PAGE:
Food, Health

Unnatural to Nutritious: Simple Food Swaps To Nourish Your Hormones

Making dietary changes to nourish your body can be confusing, especially when you’re bombarded with marketing misconceptions. You’ve got certain influential foundations ‘educating’ about the dangers of saturated fat, whilst providing ticks (now stars) for trans-fat and additive ridden food items. You are also conditioned to opt for high grain intake, meanwhile nasty toxins such as artificial sweeteners are not given the negative press they deserve. If you’re into educating yourself with top nutrition reads such as Grain BrainWheat BellyGood Calories, Bad Calories and Sweet Poison, then you’ll identify these lies and manipulations from big companies who are out to make a dollar.

So what should you believe?

An effective first step when optimising your nutrition for healthy hormones, is to look at the food items you’re purchasing and consuming in your diet. Ask yourself what process it would have taken to produce the end product. Aim to include on your shopping list those foods closest to their natural state, or mixed with other recognisable whole-foods.

This may seem pretty obvious, but all too often I’m seeing clever marketing get the better of women’s health choices. Let’s start with two major players when it comes to focusing on a nutritious diet- salt and spreads.


Salt has had a bad wrap, but let me clear the air in explaining there are different types and therefore qualities of salt on offer. Most salt is processed and refined (including bleached), removing it’s natural health promoting minerals. This results in a substance that is either straight or predominantly sodium chloride. Not a healthy substance at all.

Sodium chloride attracts water and will lead to fluid retention in the body and 
can contribute to tissue oedema, cardiovascular health issues such as high blood pressure and poor circulation, as well as gallbladder and kidney stone formation.

If consumed in its natural form, salt will provide a whole range of minerals, along with sodium. In this balanced form, salt is a healthy addition to add flavour to meals, as the minerals it contains are essential for your hormone health.

Sources of sodium 

Don’t think you add processed salt to meals?

Take a look at any foods in your home (learn more about reading the labels here), which are packaged such as cheese, biscuits, bread, cakes, stock, cereals, sauces and canned meals. These foods are high in sodium and should be considered when weighing up your processed salt intake.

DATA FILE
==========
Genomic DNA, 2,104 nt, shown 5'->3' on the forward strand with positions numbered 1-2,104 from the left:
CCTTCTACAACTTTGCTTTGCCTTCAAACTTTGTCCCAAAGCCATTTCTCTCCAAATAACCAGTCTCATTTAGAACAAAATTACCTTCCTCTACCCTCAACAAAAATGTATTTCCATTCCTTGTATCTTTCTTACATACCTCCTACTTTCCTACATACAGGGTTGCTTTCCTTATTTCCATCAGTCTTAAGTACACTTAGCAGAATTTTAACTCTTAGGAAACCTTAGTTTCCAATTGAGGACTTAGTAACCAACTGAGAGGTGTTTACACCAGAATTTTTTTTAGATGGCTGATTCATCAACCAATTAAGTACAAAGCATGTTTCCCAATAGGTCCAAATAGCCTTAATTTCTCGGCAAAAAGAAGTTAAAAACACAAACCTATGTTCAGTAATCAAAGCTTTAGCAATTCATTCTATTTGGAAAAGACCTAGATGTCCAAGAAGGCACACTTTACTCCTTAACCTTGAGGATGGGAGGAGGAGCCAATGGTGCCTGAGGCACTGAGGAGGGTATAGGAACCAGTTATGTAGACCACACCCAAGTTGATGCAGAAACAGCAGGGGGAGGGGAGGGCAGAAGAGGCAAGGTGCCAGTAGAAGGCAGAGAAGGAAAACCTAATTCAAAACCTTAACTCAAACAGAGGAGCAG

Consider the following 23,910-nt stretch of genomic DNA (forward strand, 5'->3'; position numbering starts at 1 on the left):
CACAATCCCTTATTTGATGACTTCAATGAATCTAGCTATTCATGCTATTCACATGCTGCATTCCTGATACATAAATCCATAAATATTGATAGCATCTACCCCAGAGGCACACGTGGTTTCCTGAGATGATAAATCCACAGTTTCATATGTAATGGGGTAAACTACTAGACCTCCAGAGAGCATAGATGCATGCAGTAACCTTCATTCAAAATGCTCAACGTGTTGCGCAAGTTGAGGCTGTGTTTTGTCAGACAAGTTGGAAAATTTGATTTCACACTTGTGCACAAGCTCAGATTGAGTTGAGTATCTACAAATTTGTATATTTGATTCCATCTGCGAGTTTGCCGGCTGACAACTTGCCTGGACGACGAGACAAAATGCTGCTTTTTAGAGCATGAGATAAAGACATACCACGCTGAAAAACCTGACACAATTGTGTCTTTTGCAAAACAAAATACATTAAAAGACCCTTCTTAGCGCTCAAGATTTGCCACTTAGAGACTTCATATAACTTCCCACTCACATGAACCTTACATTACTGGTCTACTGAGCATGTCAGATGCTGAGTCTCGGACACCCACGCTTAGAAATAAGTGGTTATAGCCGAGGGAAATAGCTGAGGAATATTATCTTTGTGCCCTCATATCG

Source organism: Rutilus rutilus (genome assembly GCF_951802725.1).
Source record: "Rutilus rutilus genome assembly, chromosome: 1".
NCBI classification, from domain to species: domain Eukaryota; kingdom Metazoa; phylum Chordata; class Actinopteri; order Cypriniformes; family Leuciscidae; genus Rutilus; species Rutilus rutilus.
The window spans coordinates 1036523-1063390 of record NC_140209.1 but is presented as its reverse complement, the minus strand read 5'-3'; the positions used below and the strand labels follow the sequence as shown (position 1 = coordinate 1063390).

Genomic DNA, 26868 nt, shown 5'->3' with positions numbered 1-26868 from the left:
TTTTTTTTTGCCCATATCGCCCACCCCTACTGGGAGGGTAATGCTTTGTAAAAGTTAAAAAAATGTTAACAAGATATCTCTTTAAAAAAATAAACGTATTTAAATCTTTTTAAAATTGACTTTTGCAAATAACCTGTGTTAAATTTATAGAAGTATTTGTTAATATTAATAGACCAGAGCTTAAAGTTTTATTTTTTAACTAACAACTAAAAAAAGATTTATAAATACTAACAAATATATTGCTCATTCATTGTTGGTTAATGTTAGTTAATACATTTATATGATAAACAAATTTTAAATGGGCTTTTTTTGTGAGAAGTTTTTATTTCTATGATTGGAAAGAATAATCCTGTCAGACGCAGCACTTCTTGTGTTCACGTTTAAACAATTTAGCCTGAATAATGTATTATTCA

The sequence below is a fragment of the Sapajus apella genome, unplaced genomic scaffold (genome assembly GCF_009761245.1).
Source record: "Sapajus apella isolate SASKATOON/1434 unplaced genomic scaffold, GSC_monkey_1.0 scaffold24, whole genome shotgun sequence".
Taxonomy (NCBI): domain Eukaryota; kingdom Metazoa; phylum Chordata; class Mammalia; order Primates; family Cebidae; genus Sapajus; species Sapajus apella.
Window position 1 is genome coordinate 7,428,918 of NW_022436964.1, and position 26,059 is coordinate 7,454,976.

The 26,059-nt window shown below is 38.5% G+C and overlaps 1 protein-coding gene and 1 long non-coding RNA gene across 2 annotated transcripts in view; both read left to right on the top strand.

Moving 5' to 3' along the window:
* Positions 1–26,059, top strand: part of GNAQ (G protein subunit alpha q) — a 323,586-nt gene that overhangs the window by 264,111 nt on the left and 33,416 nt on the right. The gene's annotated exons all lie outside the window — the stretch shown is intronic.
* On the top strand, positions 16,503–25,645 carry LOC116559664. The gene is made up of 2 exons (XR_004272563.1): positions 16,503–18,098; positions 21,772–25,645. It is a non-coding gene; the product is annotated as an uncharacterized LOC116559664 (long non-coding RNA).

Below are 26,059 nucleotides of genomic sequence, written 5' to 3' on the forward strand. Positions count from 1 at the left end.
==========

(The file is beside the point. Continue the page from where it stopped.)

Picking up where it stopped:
Salt alternatives

When you are craving salty foods, this may be a sign of adrenal stress or fatigue. As salt is required for adrenal function, you do want to be meeting your sodium needs, through nutritious foods.

For a naturally salty taste through your meals, opt for foods such as:

  • Salty fish, including anchovies, sardines and oysters. Just be sure (if you are unable to source them fresh), the fish are in a glass jar or tin containing olive or or brine, not sunflower, soy, cottonseed or any other rancid poor quality vegetable oil
  • Include seaweeds to your meals, such as salads, soups and stir-fries. Try out common varieties such as wakame, dulse, arame, kelp (kombu) and nori. These will have the added bonus of nourishing your thyroid gland, for healthy metabolism, energy and circulation

Replace table salt (even if its iodised) and processed sea salt with these natural types:

  • Himalayan Rock or Crystal Salt (this will be pink in colour)
  • Celtic Sea Salt
  • Peruvian Pink Salt
  • Better yet, my favourite hand harvested himalayan salt has added seaweed (for the thyroid health mineral, iodine). You can source it here.


One of my favourite places to start when looking over my patients diets, is what spreads they are using. After questioning them about the option they are including in their diets, it is evident that marketing has played a massive influence in the end spread purchase.  Spreads are a food item that are often used daily, so if a less than nutritious choice is made, this can potentially be an ongoing driver for inflammation in your body.

How can this be? Firstly, I must introduce the process of manufacturing margarine.

How Margarine Is Made

To gain biggest profits, companies produce cost effective margarine (yes, that includes Nutelex), from cheap, poor quality oils. These oils have been exposed to heat, light and air, causing the oil to go rancid. Rancid oil contributes to high levels of free radical formation, which is detrimental to your health.

This oil is then exposed to extremely high heat and pressure, to enable the process of hydrogen molecules being pumped into the oil. The end result is an oil (which is naturally runny), to instead be solid at room temperature, have a longer shelf life and is therefore commercially easier to package and market.

It is when the chemical structures of fats (through hydrogenation) have been altered, that they come at at cost to your health.